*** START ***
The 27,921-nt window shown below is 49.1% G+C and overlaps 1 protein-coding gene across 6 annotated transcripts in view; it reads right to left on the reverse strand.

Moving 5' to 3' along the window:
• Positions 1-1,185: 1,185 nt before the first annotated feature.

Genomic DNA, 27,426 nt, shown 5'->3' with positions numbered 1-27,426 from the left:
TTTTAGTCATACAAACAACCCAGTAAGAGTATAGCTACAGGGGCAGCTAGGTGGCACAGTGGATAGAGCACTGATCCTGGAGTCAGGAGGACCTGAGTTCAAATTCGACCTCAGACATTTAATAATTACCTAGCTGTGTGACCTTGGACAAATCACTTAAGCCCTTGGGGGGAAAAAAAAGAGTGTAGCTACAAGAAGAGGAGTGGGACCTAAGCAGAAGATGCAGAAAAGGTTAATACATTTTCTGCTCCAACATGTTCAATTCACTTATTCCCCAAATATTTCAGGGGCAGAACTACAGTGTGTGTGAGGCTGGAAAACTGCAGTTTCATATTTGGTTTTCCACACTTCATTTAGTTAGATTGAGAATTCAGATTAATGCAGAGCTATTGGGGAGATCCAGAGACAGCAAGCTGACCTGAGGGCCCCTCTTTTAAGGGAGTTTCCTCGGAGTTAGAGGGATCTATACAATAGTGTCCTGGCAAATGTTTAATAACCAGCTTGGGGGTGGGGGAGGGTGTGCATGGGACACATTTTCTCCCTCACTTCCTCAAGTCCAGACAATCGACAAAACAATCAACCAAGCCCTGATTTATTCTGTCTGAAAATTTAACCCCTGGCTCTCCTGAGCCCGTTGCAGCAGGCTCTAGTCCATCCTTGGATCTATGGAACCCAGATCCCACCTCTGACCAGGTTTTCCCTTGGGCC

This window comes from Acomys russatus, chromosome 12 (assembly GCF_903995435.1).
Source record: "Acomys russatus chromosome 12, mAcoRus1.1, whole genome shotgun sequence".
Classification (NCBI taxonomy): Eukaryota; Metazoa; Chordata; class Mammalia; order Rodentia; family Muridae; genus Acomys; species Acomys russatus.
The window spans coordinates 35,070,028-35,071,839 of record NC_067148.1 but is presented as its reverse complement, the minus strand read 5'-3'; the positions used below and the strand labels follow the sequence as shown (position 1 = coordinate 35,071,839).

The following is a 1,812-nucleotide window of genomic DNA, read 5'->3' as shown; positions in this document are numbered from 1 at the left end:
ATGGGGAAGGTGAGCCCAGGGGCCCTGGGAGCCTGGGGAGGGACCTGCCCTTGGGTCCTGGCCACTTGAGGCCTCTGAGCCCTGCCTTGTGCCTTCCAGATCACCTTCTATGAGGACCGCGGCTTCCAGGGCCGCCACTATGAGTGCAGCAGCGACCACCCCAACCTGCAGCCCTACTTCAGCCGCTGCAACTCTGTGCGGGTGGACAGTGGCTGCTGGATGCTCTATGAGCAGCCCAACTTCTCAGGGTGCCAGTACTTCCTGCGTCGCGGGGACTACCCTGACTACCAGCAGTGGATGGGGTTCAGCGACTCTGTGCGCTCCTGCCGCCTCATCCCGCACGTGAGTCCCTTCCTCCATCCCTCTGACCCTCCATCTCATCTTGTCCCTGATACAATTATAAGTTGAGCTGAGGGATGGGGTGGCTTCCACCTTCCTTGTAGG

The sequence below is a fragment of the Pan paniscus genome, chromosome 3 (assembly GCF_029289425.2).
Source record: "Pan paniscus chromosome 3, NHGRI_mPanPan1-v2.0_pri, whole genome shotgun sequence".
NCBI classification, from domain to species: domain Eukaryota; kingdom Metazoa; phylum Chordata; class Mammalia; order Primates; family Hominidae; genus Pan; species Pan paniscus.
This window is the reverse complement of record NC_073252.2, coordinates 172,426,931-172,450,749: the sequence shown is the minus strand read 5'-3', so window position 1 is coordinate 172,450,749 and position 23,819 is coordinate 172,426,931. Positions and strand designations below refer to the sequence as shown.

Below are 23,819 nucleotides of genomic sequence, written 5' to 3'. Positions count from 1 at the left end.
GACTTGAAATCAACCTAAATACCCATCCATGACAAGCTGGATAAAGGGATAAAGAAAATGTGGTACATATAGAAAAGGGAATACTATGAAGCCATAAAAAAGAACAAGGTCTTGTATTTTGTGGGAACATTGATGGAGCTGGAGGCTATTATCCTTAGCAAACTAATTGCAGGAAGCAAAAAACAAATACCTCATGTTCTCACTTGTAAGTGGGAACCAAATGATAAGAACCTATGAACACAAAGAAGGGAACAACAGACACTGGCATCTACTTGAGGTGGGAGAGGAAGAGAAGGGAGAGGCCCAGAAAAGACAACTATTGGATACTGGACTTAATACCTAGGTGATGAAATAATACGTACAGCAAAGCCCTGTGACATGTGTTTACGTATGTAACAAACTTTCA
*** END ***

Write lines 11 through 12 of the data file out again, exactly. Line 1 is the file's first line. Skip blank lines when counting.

ATGGGGAAGGTGAGCCCAGGGGCCCTGGGAGCCTGGGGAGGGACCTGCCCTTGGGTCCTGGCCACTTGAGGCCTCTGAGCCCTGCCTTGTGCCTTCCAGATCACCTTCTATGAGGACCGCGGCTTCCAGGGCCGCCACTATGAGTGCAGCAGCGACCACCCCAACCTGCAGCCCTACTTCAGCCGCTGCAACTCTGTGCGGGTGGACAGTGGCTGCTGGATGCTCTATGAGCAGCCCAACTTCTCAGGGTGCCAGTACTTCCTGCGTCGCGGGGACTACCCTGACTACCAGCAGTGGATGGGGTTCAGCGACTCTGTGCGCTCCTGCCGCCTCATCCCGCACGTGAGTCCCTTCCTCCATCCCTCTGACCCTCCATCTCATCTTGTCCCTGATACAATTATAAGTTGAGCTGAGGGATGGGGTGGCTTCCACCTTCCTTGTAGG

The sequence below is a fragment of the Pan paniscus genome, chromosome 3 (assembly GCF_029289425.2).